HOUSTON — She's unvaccinated so far, but current events have Lois Sacco reconsidering a COVID-19 shot.
"Things such as the Delta variant,” Sacco said.
She said it will be on her terms when and if she gets vaccinated.
"Government telling me that I have to get a vaccine or have to wear a mask," Sacco said. "I don’t agree with it, because it takes my individuality.”
Sacco supported Governor Greg Abbott's latest executive order which prohibits local government entities and others from imposing mask mandates or vaccinations and strips their previous power to limit occupancy levels based on COVID-related hospitalizations.
"You know, vaccination rates differ, transmission rates differ,” said Katelyn Jetelina, UT School of Public Health epidemiologist.
Her biggest issue with the order is putting all of Texas under the same umbrella knowing that COVID conditions vary greatly from region to region.
"We need local authorities and local leadership to really make those decisions for their communities,” Jetelina said.
“The virus continues to adapt, so cities and public health agencies need the flexibility to make progress in lessening the spread of this disease, the number of people gravely ill, and the growing demand on our hospital systems,” the Houston Health Department said in a statement.
Meanwhile, Harris County Public Health told KHOU 11 it will continue to make recommendations that best protect and educate the community in regards to the COVID-19 pandemic.
The county raised its threat level to orange or “significant risk” just last week.
But it can only strongly recommend people wear masks or get vaccinated.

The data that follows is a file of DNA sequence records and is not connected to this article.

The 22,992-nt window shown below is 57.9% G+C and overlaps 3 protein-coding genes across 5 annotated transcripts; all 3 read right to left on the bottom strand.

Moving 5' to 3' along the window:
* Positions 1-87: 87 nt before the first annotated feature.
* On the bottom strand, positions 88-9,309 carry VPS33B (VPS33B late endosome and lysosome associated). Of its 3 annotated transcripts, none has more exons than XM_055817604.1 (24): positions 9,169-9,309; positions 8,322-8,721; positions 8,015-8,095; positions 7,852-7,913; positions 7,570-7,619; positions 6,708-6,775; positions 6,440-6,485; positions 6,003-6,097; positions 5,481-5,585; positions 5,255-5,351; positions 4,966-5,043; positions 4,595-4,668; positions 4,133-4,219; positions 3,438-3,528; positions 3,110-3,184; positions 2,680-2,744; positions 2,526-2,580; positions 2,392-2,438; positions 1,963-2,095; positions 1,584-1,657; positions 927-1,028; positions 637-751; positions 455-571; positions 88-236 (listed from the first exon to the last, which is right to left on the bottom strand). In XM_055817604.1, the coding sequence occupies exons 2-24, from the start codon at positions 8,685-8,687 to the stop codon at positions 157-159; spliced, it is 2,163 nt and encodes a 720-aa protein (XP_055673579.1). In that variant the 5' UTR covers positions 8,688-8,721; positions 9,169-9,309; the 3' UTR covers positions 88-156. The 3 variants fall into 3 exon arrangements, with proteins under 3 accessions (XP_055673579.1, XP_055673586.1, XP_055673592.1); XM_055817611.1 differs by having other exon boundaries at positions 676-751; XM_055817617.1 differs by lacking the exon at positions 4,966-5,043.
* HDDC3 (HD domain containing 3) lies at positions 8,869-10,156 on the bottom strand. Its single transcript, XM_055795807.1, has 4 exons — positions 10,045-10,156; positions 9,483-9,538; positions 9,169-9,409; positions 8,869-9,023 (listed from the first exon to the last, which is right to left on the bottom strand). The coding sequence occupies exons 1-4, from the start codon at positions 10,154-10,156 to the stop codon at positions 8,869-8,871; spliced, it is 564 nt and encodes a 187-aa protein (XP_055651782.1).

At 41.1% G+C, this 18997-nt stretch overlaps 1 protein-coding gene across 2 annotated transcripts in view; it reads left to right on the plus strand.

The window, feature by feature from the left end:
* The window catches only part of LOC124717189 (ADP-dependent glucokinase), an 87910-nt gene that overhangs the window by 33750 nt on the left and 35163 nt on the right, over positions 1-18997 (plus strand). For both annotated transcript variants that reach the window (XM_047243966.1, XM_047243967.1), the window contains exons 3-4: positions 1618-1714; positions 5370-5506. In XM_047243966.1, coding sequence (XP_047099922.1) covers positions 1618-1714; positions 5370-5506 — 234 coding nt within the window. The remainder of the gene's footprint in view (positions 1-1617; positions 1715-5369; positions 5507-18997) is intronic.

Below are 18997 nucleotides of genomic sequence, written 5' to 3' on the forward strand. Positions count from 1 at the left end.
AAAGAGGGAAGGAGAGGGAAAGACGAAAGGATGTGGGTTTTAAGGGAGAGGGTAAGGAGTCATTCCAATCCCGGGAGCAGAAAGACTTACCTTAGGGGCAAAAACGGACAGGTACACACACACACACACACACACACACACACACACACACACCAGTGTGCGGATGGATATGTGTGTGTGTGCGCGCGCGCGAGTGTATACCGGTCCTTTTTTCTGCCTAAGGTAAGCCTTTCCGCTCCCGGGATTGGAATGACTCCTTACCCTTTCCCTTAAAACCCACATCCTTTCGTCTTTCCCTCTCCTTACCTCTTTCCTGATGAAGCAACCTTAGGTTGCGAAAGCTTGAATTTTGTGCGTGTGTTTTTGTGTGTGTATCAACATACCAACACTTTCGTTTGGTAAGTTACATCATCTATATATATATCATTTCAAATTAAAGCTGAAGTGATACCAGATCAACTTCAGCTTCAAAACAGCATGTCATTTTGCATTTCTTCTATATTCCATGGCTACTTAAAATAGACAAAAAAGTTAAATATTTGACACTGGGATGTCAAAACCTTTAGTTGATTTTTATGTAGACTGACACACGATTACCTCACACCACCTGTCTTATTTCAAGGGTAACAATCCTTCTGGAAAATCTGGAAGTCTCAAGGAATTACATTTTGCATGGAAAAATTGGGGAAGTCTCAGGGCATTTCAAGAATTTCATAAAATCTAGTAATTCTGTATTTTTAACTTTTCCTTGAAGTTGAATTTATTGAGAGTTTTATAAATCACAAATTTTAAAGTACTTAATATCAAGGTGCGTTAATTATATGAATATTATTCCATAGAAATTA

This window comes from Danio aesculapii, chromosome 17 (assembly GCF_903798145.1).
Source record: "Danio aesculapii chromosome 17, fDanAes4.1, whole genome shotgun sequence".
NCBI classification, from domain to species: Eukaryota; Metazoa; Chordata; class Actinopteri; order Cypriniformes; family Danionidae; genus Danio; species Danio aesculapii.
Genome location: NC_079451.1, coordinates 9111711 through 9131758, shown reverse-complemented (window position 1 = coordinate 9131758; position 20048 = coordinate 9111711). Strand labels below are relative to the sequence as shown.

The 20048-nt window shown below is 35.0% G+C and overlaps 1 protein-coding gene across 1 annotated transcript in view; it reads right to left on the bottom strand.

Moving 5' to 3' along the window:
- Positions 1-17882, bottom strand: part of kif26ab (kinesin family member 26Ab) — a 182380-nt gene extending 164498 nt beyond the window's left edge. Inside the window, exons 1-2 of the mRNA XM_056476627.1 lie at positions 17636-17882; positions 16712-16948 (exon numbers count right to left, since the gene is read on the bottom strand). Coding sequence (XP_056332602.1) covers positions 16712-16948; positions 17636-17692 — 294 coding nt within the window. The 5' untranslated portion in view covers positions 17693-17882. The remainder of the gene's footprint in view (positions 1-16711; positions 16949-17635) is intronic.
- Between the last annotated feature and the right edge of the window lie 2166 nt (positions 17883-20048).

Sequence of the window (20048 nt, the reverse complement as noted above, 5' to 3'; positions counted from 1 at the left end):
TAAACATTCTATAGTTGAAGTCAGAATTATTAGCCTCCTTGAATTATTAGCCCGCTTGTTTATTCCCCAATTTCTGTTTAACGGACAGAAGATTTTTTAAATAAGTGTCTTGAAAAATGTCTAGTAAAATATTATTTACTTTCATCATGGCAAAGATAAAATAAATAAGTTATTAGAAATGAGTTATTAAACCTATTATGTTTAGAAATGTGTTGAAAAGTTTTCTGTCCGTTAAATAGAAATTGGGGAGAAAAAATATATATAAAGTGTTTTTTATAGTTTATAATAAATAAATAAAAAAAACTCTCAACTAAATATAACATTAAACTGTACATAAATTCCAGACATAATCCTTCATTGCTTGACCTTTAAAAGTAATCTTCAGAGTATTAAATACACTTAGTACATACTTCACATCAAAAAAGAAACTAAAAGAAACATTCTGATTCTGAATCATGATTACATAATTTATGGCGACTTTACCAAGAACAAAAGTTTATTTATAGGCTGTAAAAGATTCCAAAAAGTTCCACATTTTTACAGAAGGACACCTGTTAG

Dalea Reuter encouraged people to do both.
"Because a lot of people, you don’t know if they’re vaccinated or not," Reuter said. "And they’re not wearing a mask."
It’s important to note that private businesses, organizations or private schools can still impose mandates along with hospitals and jails.
Houston Health Department's full statement:
"Given the current surge in COVID-19 cases and hospitalizations due to the more aggressive Delta variant, local governments and health departments need maximum flexibility more than ever. The virus continues to adapt, so cities and public health agencies need the flexibility to make progress in lessening the spread of this disease, the number of people gravely ill, and the growing demand on our hospital systems. It’s critical to combat the pandemic in as many ways as possible since only roughly half of Houston and Texas residents age 12 and older are fully vaccinated."
Harris County Public Health's full statement:
"Harris County Public Health has and will continue to make recommendations that best protect and educate the community in regards to the COVID-19 pandemic. With the continued rise in cases, positivity rate and hospitalizations, we encourage residents to get a COVID-19 vaccination as soon as possible and continue COVID-19 prevention practices such as wearing face coverings, social distancing and washing their hands."